The Soloist is the true story of Steve Lopez's experience with a homeless, schizophrenic who also happens to be an amazingly talented musician on theThe Soloist is the true story of Steve Lopez's experience with a homeless, schizophrenic who also happens to be an amazingly talented musician on the streets of Los Angeles . Steve Lopez, a journalist with the L.A. Times, met Nathanial Ayers on Skid Row in L.A. Lopez was looking for a story for his newspaper column, and Ayers was a homeless man playing a violin, quite well, with only two strings. As Lopez spoke to Ayers a reference was made to Julliard, so Lopez began investigating. He was initially told no one named Nathanial Ayers had attended Julliard, but the information was later corrected. A Nathanial Ayers actually did attend for two years in the 70s before having to leave for "personal" reasons. Those "personal reasons" were the onset of schizophrenia. What started out as a mere story concept grew in to much more than Lopez ever imagined. This is the story of their friendship.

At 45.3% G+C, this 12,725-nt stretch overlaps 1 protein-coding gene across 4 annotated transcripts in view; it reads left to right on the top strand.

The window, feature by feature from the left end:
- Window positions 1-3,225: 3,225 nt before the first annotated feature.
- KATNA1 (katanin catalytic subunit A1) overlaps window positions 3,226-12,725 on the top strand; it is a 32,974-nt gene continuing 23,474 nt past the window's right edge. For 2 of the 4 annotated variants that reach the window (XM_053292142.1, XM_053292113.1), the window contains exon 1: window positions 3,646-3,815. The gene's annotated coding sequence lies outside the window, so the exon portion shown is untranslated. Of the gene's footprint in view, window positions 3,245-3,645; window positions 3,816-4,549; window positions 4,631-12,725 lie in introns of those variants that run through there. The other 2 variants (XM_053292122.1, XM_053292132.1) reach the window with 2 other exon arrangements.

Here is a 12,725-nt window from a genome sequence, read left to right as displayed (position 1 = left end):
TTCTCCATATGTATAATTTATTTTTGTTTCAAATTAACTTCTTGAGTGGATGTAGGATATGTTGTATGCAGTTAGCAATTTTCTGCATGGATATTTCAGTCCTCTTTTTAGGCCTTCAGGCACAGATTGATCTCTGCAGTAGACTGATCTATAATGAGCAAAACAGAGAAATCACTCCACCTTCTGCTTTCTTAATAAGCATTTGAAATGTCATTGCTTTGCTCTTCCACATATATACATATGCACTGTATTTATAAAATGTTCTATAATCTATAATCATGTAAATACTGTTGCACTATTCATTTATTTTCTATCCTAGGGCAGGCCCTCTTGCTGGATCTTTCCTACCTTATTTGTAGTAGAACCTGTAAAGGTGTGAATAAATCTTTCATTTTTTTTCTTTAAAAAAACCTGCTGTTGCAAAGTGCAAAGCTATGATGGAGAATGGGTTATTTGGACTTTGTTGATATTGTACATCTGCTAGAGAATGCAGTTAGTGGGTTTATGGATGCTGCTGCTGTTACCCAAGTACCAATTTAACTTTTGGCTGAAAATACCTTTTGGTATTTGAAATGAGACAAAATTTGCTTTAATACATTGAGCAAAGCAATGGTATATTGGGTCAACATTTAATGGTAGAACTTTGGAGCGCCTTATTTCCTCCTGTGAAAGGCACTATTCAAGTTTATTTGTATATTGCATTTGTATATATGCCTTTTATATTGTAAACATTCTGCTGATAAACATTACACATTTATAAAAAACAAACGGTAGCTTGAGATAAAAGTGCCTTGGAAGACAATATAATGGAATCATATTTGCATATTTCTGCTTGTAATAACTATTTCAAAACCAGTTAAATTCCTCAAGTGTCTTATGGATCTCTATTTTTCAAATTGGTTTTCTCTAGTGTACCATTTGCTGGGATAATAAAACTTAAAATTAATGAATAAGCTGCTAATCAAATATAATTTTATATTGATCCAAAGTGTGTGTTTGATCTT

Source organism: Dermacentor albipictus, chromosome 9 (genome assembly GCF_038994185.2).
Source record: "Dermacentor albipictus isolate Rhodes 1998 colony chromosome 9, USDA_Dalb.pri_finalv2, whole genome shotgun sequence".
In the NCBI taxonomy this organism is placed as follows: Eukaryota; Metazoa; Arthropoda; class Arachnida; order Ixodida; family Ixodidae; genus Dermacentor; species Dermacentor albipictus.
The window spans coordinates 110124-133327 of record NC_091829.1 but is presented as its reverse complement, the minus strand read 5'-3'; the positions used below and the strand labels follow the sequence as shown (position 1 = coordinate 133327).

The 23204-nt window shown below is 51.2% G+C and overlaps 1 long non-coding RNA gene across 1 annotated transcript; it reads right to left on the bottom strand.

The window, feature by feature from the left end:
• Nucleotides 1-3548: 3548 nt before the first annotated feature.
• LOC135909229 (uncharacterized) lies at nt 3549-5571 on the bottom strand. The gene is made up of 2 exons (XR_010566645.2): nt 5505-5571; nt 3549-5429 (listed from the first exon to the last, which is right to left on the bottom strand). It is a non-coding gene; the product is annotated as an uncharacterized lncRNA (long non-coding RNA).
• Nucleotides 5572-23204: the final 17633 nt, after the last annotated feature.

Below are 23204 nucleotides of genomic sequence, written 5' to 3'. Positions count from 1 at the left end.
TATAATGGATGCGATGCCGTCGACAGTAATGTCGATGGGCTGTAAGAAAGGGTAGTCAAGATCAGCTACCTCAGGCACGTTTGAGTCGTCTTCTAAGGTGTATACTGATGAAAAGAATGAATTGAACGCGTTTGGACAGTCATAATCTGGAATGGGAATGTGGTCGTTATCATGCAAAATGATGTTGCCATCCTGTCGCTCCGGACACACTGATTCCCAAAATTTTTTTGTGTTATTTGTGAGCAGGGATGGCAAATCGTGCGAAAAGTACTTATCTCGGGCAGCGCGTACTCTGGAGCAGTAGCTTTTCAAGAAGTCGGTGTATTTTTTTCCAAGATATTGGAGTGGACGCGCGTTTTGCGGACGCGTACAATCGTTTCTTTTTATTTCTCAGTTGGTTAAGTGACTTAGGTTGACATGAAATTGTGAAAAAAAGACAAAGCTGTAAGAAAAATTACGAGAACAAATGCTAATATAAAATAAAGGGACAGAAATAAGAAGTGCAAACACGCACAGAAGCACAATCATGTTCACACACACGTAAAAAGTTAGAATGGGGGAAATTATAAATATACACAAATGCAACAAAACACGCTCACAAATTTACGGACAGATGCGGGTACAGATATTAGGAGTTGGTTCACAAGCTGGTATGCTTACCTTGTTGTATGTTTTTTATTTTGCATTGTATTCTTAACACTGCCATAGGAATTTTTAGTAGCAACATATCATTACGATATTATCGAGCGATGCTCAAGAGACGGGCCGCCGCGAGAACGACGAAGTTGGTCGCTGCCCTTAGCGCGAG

The Soloist is presently a movie starring Jamie Foxx and Robert Downey, Jr. I have not seen the movie so I cannot comment on the depiction of the story through the film. But the book is a rather amazing look at schizophrenia from a close "outsiders" experience. I word that as such because Lopez never really seems to be able to get completely "inside" with Ayers. There will always be a part of Ayers' world that Lopez will never have access to.
Lopez's writing is filled with musical language. And he says a lot through those words, but I also find myself wanting more of the story. To be fair, this is probably due to my love of the fiction story where there is very little gap. But The Soloist is composed more like a series of newspaper columns tacked together in sequential order. Because both men are so fascinating, I want to know more about each of them; I want to know about the time that occurs in between those columns.